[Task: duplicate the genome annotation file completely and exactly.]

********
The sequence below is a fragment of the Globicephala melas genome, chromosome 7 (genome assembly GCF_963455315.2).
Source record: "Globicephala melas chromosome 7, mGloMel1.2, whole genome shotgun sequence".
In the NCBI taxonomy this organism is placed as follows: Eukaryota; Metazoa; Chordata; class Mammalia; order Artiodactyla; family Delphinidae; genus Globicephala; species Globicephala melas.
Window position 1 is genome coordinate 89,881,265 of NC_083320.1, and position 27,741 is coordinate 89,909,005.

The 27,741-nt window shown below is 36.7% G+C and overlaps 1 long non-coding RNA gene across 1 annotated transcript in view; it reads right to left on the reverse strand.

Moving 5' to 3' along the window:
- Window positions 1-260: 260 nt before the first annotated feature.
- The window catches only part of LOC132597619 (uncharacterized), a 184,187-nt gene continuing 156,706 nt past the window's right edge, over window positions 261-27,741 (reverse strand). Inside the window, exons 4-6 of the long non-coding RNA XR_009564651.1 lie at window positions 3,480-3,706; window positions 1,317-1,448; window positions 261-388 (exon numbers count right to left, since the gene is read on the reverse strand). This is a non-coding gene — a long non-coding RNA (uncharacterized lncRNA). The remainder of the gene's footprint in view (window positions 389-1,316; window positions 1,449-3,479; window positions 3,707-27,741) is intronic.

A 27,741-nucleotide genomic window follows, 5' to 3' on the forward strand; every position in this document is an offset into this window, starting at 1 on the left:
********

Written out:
The sequence below is a fragment of the Globicephala melas genome, chromosome 7 (genome assembly GCF_963455315.2).
Source record: "Globicephala melas chromosome 7, mGloMel1.2, whole genome shotgun sequence".
In the NCBI taxonomy this organism is placed as follows: Eukaryota; Metazoa; Chordata; class Mammalia; order Artiodactyla; family Delphinidae; genus Globicephala; species Globicephala melas.
Window position 1 is genome coordinate 89,881,265 of NC_083320.1, and position 27,741 is coordinate 89,909,005.

The 27,741-nt window shown below is 36.7% G+C and overlaps 1 long non-coding RNA gene across 1 annotated transcript in view; it reads right to left on the reverse strand.

Moving 5' to 3' along the window:
- Window positions 1-260: 260 nt before the first annotated feature.
- The window catches only part of LOC132597619 (uncharacterized), a 184,187-nt gene continuing 156,706 nt past the window's right edge, over window positions 261-27,741 (reverse strand). Inside the window, exons 4-6 of the long non-coding RNA XR_009564651.1 lie at window positions 3,480-3,706; window positions 1,317-1,448; window positions 261-388 (exon numbers count right to left, since the gene is read on the reverse strand). This is a non-coding gene — a long non-coding RNA (uncharacterized lncRNA). The remainder of the gene's footprint in view (window positions 389-1,316; window positions 1,449-3,479; window positions 3,707-27,741) is intronic.

A 27,741-nucleotide genomic window follows, 5' to 3' on the forward strand; every position in this document is an offset into this window, starting at 1 on the left: